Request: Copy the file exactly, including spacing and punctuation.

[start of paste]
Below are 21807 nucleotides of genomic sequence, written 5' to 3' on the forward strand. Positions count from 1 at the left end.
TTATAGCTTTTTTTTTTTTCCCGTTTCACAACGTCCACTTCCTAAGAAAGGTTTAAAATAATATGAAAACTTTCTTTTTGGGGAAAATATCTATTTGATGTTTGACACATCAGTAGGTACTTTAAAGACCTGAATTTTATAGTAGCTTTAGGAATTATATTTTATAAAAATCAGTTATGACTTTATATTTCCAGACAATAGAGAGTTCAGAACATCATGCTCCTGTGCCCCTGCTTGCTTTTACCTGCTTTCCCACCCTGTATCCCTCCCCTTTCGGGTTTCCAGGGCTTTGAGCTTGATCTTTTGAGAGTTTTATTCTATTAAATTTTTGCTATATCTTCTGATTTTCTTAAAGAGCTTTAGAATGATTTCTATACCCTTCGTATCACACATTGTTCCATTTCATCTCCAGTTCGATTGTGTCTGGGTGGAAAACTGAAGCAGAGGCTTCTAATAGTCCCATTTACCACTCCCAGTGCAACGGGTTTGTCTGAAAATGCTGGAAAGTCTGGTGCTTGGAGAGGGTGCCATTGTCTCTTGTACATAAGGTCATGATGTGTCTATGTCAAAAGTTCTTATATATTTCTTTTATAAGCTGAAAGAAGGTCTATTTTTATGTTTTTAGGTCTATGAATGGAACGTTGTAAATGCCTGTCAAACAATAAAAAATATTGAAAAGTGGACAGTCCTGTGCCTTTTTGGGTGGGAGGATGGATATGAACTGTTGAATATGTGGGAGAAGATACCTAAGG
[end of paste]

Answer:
Below are 21807 nucleotides of genomic sequence, written 5' to 3' on the forward strand. Positions count from 1 at the left end.
TTATAGCTTTTTTTTTTTTCCCGTTTCACAACGTCCACTTCCTAAGAAAGGTTTAAAATAATATGAAAACTTTCTTTTTGGGGAAAATATCTATTTGATGTTTGACACATCAGTAGGTACTTTAAAGACCTGAATTTTATAGTAGCTTTAGGAATTATATTTTATAAAAATCAGTTATGACTTTATATTTCCAGACAATAGAGAGTTCAGAACATCATGCTCCTGTGCCCCTGCTTGCTTTTACCTGCTTTCCCACCCTGTATCCCTCCCCTTTCGGGTTTCCAGGGCTTTGAGCTTGATCTTTTGAGAGTTTTATTCTATTAAATTTTTGCTATATCTTCTGATTTTCTTAAAGAGCTTTAGAATGATTTCTATACCCTTCGTATCACACATTGTTCCATTTCATCTCCAGTTCGATTGTGTCTGGGTGGAAAACTGAAGCAGAGGCTTCTAATAGTCCCATTTACCACTCCCAGTGCAACGGGTTTGTCTGAAAATGCTGGAAAGTCTGGTGCTTGGAGAGGGTGCCATTGTCTCTTGTACATAAGGTCATGATGTGTCTATGTCAAAAGTTCTTATATATTTCTTTTATAAGCTGAAAGAAGGTCTATTTTTATGTTTTTAGGTCTATGAATGGAACGTTGTAAATGCCTGTCAAACAATAAAAAATATTGAAAAGTGGACAGTCCTGTGCCTTTTTGGGTGGGAGGATGGATATGAACTGTTGAATATGTGGGAGAAGATACCTAAGG